The electric brushless system that gets you about 20 miles of range with the option of adding a second battery to get an additional 20 miles (your mileage my vary, of course); top speed is limited to 27mph. Meanwhile, the gas-powered version uses a 50cc Honda motor and a 0.6 gallon tank to achieve a limited top speed of 34 mph and a theoretical range of 70 miles.

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Rizoma 77|011 Metropolitan Bike

01/07/2013 @ 3:03 pm, by Jensen Beeler8 COMMENTS

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It is the off-season here in the US, which means for those of you that don’t get to enjoy the perpetual sunshine of California, your bike is neatly packed away for the winter, and withdrawl from motorcycling is already starting to show its full force. Everyone deals with this process differently, and for the racers and track day enthusiasts amongst us, the off-season marks a chance for some much needed maintenance and modification.

We reckon that while a $3,000 full-titanium exhaust system might add a couple more horsepower to the top-end, it is usually the racer that could use the most improvement before next season. While the holidays have been conducive to some “mass centralization” on our bodies, it is never too early to start the physical prep for the riding season.

An obvious translation from our two-wheeled sport, we see many motorcycle racers taking in their fitness training on bicycles. In addition to having the correct number of turning bits, cycling improves cardiovascular fitness, it is low-impact, and it can still be performed with many of the injuries associated with motorcycle racing.

To that vein, motorcycle parts manufacturer Rizoma has released a swanky pushbike for the discerning motorcyclist. True to the brand’s chic, but understated, aesthetic, the Rizoma 77|011 Metropolitan Bike is a bicycle built to take on the city with some serious style. But with that serious style, comes a serious price tag: €3,700. Ouch.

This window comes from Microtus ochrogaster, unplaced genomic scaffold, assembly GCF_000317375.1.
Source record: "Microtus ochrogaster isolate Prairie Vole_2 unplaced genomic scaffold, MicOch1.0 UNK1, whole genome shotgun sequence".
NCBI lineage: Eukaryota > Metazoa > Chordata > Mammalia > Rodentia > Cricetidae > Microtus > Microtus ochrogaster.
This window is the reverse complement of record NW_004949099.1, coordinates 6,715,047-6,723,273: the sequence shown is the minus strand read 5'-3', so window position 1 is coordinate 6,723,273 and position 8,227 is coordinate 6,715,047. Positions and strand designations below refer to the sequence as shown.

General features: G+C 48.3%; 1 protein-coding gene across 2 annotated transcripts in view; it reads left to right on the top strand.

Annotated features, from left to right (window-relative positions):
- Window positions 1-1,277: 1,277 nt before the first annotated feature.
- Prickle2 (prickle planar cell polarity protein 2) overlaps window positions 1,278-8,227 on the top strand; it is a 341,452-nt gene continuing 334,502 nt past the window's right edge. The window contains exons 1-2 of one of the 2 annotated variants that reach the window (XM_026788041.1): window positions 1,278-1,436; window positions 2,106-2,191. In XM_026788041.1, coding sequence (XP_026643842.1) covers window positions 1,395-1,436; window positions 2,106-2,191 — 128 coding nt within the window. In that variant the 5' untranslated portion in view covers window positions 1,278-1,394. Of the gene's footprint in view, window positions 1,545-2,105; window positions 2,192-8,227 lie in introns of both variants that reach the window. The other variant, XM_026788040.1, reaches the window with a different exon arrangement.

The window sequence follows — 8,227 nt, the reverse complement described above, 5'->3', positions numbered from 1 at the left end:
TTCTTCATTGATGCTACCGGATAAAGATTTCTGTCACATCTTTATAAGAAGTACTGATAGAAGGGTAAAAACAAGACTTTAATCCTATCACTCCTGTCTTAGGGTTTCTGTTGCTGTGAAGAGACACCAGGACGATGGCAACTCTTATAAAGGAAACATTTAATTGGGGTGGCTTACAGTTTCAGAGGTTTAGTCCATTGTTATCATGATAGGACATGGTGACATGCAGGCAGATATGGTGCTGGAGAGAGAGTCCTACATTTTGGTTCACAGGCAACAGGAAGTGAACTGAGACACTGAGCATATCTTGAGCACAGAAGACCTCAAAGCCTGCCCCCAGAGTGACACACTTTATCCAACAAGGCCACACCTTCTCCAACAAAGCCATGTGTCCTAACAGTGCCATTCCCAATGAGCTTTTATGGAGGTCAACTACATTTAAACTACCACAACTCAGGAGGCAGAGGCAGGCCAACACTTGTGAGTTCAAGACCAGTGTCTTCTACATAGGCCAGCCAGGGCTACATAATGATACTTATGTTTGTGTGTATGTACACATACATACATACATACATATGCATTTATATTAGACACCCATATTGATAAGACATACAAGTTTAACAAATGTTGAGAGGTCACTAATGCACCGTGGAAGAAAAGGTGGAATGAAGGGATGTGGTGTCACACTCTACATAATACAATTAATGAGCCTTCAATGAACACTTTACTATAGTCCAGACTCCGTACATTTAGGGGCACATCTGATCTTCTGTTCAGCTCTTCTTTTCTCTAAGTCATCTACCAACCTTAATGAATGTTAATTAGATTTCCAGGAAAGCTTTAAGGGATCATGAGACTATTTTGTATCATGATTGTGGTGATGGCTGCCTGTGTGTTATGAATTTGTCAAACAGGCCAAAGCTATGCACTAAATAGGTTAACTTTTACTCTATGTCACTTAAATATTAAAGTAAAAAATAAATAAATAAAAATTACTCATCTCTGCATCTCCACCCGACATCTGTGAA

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We have already shown you Julien Dupont playing around on the Audi e-bike Wörthersee, but now we have got some more details about the German brand’s electric bicycle. Designed to be a fun and sporty urban two-wheeler, the Audi e-bike Wörthersee resides somewhere between the growing electric motorcycle trend and a moped, but boasts some impressive technology no matter what segment you think it hails from.

At the heart of the electric drivetrain is a synchronous permanent magnet motor that puts out 3 hp, and a 48-volt .53 kWh lithium-ion battery pack. With the whole cycle weighing 46 lbs (21 kg), the package is heavy by bicycling standards, though very light in practical application. Charging in 2.5 hours off European electricity, the pack itself being detachable from the e-bike for charging (presumably allowing for pack swapping).

While electric bike/mopeds are nothing new, the Audi e-bike Wörthersee certainly brings a level of build and spec to the space that has never been seen before, but the real secret sauce is the electronics package the German automaker has included with its design, and how it has adapted the two-wheeler to fit our daily lifestyles.